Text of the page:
High-frequency measurements explain quantity and quality of dissolved organic carbon mobilization in a headwater catchment

Werner, Benedikt J.; Musolff, Andreas; Lechtenfeld, Oliver J.; de Rooij, Gerrit H.; Oosterwoud, Marieke R.; Fleckenstein, Jan H.

Increasing dissolved organic carbon (DOC) concentrations and exports from headwater catchments impact the quality of downstream waters and pose challenges to water supply. The importance of riparian zones for DOC export from catchments in humid, temperate climates has generally been acknowledged, but the hydrological controls and biogeochemical factors that govern mobilization of DOC from riparian zones remain elusive. A high-frequency dataset (15 min resolution for over 1 year) from a headwater catchment in the Harz Mountains (Germany) was analyzed for dominant patterns in DOC concentration (CDOC) and optical DOC quality parameters SUVA254 and S275−295 (spectral slope between 275 and 295 nm) on event and seasonal scales. Quality parameters and CDOC systematically changed with increasing fractions of high-frequency quick flow (Qhf) and antecedent hydroclimatic conditions, defined by the following metrics: aridity index (AI60) of the preceding 60 d and the quotient of mean temperature (T30) and mean discharge (Q30) of the preceding 30 d, which we refer to as discharge-normalized temperature (DNT30). Selected statistical multiple linear regression models for the complete time series (R2=0.72, 0.64 and 0.65 for CDOC, SUVA254 and S275−295, resp.) captured DOC dynamics based on event (Qhf and baseflow) and seasonal-scale predictors (AI60, DNT30). The relative importance of seasonal-scale predictors allowed for the separation of three hydroclimatic states (warm and dry, cold and wet, and intermediate). The specific DOC quality for each state indicates a shift in the activated source zones and highlights the importance of antecedent conditions and their impact on DOC accumulation and mobilization in the riparian zone. The warm and dry state results in high DOC concentrations during events and low concentrations between events and thus can be seen as mobilization limited, whereas the cold and wet state results in low concentration between and during events due to limited DOC accumulation in the riparian zone. The study demonstrates the considerable value of continuous high-frequency measurements of DOC quality and quantity and its (hydroclimatic) key controlling variables in quantitatively unraveling DOC mobilization in the riparian zone. These variables can be linked to DOC source activation by discharge events and the more seasonal control of DOC production in riparian soils.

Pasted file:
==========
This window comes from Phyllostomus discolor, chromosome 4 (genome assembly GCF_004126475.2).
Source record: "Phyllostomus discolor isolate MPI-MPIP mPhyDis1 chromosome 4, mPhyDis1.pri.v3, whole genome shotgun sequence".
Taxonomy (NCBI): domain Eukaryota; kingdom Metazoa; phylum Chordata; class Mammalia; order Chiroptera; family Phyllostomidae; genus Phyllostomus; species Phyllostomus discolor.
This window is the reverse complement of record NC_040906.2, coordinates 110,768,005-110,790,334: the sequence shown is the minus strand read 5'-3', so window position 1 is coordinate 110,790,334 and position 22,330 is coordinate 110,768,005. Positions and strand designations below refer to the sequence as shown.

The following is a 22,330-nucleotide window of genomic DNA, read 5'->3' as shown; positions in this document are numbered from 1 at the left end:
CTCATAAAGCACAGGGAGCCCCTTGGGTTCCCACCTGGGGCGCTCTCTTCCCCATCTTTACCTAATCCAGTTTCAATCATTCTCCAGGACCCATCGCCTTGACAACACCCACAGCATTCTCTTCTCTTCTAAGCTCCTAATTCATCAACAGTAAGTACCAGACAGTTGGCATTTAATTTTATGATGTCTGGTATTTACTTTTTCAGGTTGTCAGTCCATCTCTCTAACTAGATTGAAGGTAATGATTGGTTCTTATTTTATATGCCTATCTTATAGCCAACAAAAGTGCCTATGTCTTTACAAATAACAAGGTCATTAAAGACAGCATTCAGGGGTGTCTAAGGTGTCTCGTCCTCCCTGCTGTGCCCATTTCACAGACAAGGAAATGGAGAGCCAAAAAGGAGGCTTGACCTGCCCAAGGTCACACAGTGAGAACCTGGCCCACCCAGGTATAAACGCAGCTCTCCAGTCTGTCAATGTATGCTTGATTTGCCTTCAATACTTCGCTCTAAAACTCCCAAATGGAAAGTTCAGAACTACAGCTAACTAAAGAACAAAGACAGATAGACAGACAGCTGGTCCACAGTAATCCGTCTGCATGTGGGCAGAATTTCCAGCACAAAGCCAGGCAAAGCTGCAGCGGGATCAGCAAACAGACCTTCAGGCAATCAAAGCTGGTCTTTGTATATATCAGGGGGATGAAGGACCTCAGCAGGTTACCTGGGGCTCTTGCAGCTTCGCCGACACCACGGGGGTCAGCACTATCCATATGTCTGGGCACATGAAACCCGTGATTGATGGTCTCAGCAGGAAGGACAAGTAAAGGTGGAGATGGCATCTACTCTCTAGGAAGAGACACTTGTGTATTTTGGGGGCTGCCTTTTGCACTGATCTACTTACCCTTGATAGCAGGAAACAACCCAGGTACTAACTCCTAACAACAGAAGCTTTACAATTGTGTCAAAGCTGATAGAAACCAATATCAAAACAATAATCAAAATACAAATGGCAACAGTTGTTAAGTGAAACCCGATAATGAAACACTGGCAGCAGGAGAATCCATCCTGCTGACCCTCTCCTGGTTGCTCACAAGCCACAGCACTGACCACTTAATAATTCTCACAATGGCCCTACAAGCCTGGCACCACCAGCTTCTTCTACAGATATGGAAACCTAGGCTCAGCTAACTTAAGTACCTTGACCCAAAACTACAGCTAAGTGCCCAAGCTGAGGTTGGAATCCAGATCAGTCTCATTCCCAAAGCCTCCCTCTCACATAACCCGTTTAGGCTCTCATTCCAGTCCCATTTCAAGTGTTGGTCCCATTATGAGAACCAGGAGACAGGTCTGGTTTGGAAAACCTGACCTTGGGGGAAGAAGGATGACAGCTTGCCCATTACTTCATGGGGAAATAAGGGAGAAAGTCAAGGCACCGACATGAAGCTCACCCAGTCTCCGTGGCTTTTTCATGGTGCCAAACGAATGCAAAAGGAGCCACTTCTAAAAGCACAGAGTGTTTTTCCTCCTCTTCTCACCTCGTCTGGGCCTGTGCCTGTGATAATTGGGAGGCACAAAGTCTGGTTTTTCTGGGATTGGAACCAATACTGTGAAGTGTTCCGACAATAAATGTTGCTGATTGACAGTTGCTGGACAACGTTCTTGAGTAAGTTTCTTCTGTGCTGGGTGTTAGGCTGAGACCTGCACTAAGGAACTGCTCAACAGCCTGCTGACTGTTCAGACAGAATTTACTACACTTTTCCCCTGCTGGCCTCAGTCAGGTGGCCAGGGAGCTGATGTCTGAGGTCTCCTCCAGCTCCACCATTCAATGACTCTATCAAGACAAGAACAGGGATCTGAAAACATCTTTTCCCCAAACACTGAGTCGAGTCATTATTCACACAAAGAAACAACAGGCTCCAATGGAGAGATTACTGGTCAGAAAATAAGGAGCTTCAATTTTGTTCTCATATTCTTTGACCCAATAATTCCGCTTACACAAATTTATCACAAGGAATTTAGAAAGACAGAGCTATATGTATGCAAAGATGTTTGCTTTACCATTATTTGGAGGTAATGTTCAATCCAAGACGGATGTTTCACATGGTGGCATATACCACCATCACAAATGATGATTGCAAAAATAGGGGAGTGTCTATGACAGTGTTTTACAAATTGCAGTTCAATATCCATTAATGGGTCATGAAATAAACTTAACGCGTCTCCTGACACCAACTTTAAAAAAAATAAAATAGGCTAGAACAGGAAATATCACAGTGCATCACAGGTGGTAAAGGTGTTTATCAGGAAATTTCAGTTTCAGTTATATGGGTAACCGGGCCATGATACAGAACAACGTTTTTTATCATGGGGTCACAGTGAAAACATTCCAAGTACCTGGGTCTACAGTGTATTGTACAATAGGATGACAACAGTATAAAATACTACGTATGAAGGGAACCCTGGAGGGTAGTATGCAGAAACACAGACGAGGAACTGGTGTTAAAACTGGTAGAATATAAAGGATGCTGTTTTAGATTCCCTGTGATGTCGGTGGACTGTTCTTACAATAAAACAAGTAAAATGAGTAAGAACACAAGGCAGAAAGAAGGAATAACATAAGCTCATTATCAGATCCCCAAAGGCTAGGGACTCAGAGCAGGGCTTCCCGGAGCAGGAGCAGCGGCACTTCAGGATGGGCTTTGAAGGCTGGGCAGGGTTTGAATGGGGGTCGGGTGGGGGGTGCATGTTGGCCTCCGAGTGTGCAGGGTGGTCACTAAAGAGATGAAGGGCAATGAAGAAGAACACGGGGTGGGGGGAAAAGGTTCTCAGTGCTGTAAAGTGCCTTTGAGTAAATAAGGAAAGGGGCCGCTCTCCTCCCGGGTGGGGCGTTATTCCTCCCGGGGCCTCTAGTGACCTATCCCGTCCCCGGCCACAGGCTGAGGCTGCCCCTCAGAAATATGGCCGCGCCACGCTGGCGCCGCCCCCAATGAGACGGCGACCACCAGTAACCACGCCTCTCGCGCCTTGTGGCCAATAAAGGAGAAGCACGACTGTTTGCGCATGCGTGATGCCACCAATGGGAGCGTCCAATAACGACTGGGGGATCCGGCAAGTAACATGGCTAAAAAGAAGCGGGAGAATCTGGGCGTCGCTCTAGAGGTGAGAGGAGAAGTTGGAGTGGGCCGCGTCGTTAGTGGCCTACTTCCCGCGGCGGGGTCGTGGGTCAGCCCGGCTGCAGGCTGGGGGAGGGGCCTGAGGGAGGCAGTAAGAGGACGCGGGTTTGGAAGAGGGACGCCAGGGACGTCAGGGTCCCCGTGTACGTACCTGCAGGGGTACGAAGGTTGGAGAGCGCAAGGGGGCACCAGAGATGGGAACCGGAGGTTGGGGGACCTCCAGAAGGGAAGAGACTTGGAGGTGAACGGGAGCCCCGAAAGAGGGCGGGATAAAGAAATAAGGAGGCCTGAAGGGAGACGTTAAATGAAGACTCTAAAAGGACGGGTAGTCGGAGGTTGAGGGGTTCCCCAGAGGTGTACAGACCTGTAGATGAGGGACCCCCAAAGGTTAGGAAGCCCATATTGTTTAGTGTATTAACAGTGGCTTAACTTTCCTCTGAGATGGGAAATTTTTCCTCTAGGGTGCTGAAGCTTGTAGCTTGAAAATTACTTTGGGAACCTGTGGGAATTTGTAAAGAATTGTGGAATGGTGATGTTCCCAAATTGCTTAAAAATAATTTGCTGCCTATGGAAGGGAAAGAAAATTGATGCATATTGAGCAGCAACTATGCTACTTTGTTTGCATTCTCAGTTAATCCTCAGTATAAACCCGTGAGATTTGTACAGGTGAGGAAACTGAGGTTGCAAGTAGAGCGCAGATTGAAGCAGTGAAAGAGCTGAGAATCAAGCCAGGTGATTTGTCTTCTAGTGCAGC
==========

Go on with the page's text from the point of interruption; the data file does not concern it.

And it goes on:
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Werner, Benedikt J. / Musolff, Andreas / Lechtenfeld, Oliver J. / et al: High-frequency measurements explain quantity and quality of dissolved organic carbon mobilization in a headwater catchment. 2019. Copernicus Publications.

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